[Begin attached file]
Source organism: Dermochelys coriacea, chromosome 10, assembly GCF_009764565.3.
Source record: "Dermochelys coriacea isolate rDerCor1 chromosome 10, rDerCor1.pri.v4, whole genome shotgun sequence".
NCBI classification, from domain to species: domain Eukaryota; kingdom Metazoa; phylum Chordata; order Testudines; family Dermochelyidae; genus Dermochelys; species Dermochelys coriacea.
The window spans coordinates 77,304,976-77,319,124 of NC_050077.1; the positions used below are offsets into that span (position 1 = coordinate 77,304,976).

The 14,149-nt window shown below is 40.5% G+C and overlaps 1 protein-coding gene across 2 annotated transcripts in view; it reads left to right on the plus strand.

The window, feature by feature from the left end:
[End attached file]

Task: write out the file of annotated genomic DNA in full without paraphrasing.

Source organism: Dermochelys coriacea, chromosome 10, assembly GCF_009764565.3.
Source record: "Dermochelys coriacea isolate rDerCor1 chromosome 10, rDerCor1.pri.v4, whole genome shotgun sequence".
NCBI classification, from domain to species: domain Eukaryota; kingdom Metazoa; phylum Chordata; order Testudines; family Dermochelyidae; genus Dermochelys; species Dermochelys coriacea.
The window spans coordinates 77,304,976-77,319,124 of NC_050077.1; the positions used below are offsets into that span (position 1 = coordinate 77,304,976).

The 14,149-nt window shown below is 40.5% G+C and overlaps 1 protein-coding gene across 2 annotated transcripts in view; it reads left to right on the plus strand.

The window, feature by feature from the left end: